The assignment was to write about a special pet



I Left My Horse in San Francisco                 by Kate Peters


As a young lass growing up in what is now called “Silicon Valley,” my family had six bucolic acres rimmed by pastures and orchards on all sides. As the youngest of a large brood, I grew up under laissez-faire tutelage, doing pretty much whatever I was wont to do, which was mostly talking to and petting the animals who roamed the earth around me. If they were breathing and covered with hair, I related to them.

Next door on one side was a brood mare who birthed a new foal each spring. This was always a high point of the year for me, for to my mind, there was nothing more beautiful than a horse, except a baby horse. We also had a dairy farm across the road, and I often visited the calves and let them suck on my fingers. A modest-sized flock of sheep populated our own pasture, and I once took a lamb to school in a cardboard box for show & tell. Over that decade I had the customary dog, cat, parakeet, rabbit, guinea pig, hamster, fish, and turtle that all “normal” post-war children had. Less common were the rats and mice that my father, a research scientist, brought home for me from time to time, whenever I was experiencing an animal void.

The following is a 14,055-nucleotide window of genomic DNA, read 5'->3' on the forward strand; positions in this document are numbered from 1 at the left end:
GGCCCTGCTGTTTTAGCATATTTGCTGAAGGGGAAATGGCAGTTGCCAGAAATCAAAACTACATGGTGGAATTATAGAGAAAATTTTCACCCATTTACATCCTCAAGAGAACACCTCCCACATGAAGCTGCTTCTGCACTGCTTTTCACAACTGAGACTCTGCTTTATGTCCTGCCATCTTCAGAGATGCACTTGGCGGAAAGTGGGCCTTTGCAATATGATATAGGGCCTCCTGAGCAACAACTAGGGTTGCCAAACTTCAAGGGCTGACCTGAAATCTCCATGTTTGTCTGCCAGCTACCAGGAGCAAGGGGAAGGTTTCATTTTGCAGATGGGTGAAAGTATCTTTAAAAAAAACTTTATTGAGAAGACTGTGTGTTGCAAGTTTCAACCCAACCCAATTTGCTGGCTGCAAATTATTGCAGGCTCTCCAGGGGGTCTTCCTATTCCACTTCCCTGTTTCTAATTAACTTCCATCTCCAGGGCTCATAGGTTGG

I also had a leghorn hen who was a particularly excellent companion when I was feeling introspective. Always barefoot, I would sit outside on a step to think about the meaning of life, and my faithful free-range chicken would peck among the geraniums around my feet. Sometimes she would mistake my toenail for a sow bug and give it a nibble, which altered the course of my thoughts and caused me to pick her up and stroke the satiny spot between her shoulder blades. I liked her a lot, and it was a sad day when the neighbor’s dog dispatched her.

But what I really wanted was a horse. From the moment I could talk, I began begging for my own equine. Our pasture was already fenced, so why not? One day my parents bought me a burro. But Rosita was definitely no horse. She didn’t care to be ridden, and she leaned all of her weight on me whenever she could. We didn’t hit it off. I wanted a horse!

…At age twelve, I finally got one, and for the next three years I was in heaven. As soon as I got home from school I’d slip a bridle onto my best friend and partner, and we’d take off through the surrounding apricot orchards and hay fields, barebacked and barefooted, to return at dusk, riding beneath aromatic eucalyptus and pungent pepper trees, to eat and sleep, and start the next day at 4:00 AM with a hypnotic sunrise and a hefty load of homework. The routine worked for me and I was happier than I had ever been, until I learned that we would be moving to Honolulu within the month, where I would continue my high school experience.

A week later I was told that I could pack two Mayflower packing boxes with my lifetime of belongings. This was when I realized that my horse would not be coming with me.

The separation was devastating and I remember crying half-way across the Pacific Ocean. The airline stewardess was perplexed. “Most people flying to Hawaii are happy,” she said. “Can I do anything to help?”

“No,” I sobbed, “you can’t help. I’m sad because I just left my horse in San Francisco.”

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